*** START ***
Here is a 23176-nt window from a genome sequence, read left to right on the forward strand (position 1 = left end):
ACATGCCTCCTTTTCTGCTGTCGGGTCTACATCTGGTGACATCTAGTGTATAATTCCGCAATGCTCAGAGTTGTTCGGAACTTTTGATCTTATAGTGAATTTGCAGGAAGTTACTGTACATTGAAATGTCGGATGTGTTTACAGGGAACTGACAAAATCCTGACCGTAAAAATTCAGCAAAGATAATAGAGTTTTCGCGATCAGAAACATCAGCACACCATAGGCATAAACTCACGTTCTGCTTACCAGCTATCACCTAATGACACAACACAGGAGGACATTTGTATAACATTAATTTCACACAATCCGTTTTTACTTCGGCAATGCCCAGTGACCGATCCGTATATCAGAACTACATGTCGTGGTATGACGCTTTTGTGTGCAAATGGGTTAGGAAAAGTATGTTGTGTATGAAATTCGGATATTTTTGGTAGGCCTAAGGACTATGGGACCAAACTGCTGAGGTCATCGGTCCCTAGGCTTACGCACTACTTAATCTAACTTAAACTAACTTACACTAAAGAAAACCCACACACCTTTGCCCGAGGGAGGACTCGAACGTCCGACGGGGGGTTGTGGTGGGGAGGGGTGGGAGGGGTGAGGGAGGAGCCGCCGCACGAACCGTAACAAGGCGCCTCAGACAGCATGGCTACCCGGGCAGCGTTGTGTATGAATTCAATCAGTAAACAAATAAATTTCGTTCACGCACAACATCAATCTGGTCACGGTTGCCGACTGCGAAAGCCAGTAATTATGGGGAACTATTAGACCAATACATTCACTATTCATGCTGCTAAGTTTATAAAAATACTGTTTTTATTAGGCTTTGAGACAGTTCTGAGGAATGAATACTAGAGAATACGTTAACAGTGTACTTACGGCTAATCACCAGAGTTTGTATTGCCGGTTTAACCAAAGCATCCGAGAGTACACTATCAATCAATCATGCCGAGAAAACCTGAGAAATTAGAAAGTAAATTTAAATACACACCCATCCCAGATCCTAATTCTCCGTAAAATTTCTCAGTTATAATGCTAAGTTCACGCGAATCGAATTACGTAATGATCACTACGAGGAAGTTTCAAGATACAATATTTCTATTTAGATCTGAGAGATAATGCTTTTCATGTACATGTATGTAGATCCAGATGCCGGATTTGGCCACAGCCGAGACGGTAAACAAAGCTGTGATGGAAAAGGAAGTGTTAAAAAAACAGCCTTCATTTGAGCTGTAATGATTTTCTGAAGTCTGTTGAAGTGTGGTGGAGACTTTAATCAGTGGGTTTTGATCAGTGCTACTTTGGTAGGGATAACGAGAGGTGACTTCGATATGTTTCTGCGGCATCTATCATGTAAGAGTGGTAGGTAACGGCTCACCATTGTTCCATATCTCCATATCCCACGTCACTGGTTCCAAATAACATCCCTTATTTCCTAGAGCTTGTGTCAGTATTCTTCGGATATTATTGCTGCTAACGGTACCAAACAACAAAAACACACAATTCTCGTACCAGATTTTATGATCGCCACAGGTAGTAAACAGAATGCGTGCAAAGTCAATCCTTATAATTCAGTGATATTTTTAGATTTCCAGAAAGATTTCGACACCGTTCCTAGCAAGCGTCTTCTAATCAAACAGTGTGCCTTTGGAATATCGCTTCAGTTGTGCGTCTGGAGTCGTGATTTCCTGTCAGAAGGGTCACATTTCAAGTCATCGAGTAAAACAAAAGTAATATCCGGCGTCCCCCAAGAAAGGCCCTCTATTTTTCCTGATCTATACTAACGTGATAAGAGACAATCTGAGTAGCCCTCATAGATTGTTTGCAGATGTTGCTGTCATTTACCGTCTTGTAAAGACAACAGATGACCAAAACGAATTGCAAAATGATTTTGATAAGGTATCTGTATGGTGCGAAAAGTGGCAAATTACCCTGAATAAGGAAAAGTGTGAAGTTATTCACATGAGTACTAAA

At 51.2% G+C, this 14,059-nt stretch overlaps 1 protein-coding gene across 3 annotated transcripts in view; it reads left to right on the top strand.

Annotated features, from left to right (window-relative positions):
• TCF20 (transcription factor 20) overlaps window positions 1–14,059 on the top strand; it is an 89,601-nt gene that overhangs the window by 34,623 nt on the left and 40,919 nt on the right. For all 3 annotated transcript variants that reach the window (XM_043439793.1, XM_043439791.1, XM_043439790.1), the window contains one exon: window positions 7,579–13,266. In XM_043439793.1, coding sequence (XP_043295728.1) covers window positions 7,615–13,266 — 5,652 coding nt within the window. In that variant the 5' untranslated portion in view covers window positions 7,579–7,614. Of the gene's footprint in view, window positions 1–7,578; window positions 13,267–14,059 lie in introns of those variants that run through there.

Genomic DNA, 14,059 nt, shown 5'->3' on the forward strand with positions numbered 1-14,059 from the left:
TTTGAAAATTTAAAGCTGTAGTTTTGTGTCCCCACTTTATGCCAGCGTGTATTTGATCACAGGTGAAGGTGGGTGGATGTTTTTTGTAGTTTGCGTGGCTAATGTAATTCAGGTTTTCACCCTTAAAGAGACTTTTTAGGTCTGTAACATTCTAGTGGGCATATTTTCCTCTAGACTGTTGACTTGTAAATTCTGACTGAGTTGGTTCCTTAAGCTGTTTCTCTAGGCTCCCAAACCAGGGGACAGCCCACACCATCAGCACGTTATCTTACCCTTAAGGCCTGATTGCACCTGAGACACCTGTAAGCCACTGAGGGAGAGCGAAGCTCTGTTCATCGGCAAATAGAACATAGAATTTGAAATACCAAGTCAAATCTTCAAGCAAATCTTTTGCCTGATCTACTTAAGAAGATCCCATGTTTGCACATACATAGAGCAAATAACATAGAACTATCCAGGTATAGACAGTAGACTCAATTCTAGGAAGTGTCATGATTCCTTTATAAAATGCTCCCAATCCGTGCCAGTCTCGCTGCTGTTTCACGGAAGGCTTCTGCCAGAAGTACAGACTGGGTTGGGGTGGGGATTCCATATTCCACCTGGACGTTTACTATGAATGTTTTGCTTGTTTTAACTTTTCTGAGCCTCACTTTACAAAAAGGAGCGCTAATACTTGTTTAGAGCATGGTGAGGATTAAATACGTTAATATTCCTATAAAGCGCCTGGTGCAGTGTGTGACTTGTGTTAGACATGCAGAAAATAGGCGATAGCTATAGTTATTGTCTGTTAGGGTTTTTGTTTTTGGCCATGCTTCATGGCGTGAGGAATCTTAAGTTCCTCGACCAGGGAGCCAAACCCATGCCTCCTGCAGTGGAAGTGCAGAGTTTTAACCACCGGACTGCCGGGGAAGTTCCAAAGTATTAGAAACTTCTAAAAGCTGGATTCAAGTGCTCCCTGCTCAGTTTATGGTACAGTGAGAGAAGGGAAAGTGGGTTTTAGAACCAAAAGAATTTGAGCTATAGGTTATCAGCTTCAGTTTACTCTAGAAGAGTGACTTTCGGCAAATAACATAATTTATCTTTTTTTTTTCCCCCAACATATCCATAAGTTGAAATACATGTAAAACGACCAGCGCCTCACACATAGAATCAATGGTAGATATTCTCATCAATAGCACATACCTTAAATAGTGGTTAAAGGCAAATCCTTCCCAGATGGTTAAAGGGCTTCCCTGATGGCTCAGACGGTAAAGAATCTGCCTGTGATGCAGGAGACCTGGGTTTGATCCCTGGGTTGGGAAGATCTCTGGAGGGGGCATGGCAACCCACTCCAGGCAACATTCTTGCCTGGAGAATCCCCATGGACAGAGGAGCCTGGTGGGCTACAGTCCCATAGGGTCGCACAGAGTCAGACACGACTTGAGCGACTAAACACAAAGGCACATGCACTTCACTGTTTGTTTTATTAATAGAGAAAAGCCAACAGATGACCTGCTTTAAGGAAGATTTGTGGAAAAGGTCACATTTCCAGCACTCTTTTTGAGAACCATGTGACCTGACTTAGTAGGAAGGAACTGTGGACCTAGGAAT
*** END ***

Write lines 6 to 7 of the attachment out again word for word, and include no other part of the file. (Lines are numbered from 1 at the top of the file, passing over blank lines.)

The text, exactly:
Genomic DNA, 14,059 nt, shown 5'->3' on the forward strand with positions numbered 1-14,059 from the left:
TTTGAAAATTTAAAGCTGTAGTTTTGTGTCCCCACTTTATGCCAGCGTGTATTTGATCACAGGTGAAGGTGGGTGGATGTTTTTTGTAGTTTGCGTGGCTAATGTAATTCAGGTTTTCACCCTTAAAGAGACTTTTTAGGTCTGTAACATTCTAGTGGGCATATTTTCCTCTAGACTGTTGACTTGTAAATTCTGACTGAGTTGGTTCCTTAAGCTGTTTCTCTAGGCTCCCAAACCAGGGGACAGCCCACACCATCAGCACGTTATCTTACCCTTAAGGCCTGATTGCACCTGAGACACCTGTAAGCCACTGAGGGAGAGCGAAGCTCTGTTCATCGGCAAATAGAACATAGAATTTGAAATACCAAGTCAAATCTTCAAGCAAATCTTTTGCCTGATCTACTTAAGAAGATCCCATGTTTGCACATACATAGAGCAAATAACATAGAACTATCCAGGTATAGACAGTAGACTCAATTCTAGGAAGTGTCATGATTCCTTTATAAAATGCTCCCAATCCGTGCCAGTCTCGCTGCTGTTTCACGGAAGGCTTCTGCCAGAAGTACAGACTGGGTTGGGGTGGGGATTCCATATTCCACCTGGACGTTTACTATGAATGTTTTGCTTGTTTTAACTTTTCTGAGCCTCACTTTACAAAAAGGAGCGCTAATACTTGTTTAGAGCATGGTGAGGATTAAATACGTTAATATTCCTATAAAGCGCCTGGTGCAGTGTGTGACTTGTGTTAGACATGCAGAAAATAGGCGATAGCTATAGTTATTGTCTGTTAGGGTTTTTGTTTTTGGCCATGCTTCATGGCGTGAGGAATCTTAAGTTCCTCGACCAGGGAGCCAAACCCATGCCTCCTGCAGTGGAAGTGCAGAGTTTTAACCACCGGACTGCCGGGGAAGTTCCAAAGTATTAGAAACTTCTAAAAGCTGGATTCAAGTGCTCCCTGCTCAGTTTATGGTACAGTGAGAGAAGGGAAAGTGGGTTTTAGAACCAAAAGAATTTGAGCTATAGGTTATCAGCTTCAGTTTACTCTAGAAGAGTGACTTTCGGCAAATAACATAATTTATCTTTTTTTTTTCCCCCAACATATCCATAAGTTGAAATACATGTAAAACGACCAGCGCCTCACACATAGAATCAATGGTAGATATTCTCATCAATAGCACATACCTTAAATAGTGGTTAAAGGCAAATCCTTCCCAGATGGTTAAAGGGCTTCCCTGATGGCTCAGACGGTAAAGAATCTGCCTGTGATGCAGGAGACCTGGGTTTGATCCCTGGGTTGGGAAGATCTCTGGAGGGGGCATGGCAACCCACTCCAGGCAACATTCTTGCCTGGAGAATCCCCATGGACAGAGGAGCCTGGTGGGCTACAGTCCCATAGGGTCGCACAGAGTCAGACACGACTTGAGCGACTAAACACAAAGGCACATGCACTTCACTGTTTGTTTTATTAATAGAGAAAAGCCAACAGATGACCTGCTTTAAGGAAGATTTGTGGAAAAGGTCACATTTCCAGCACTCTTTTTGAGAACCATGTGACCTGACTTAGTAGGAAGGAACTGTGGACCTAGGAAT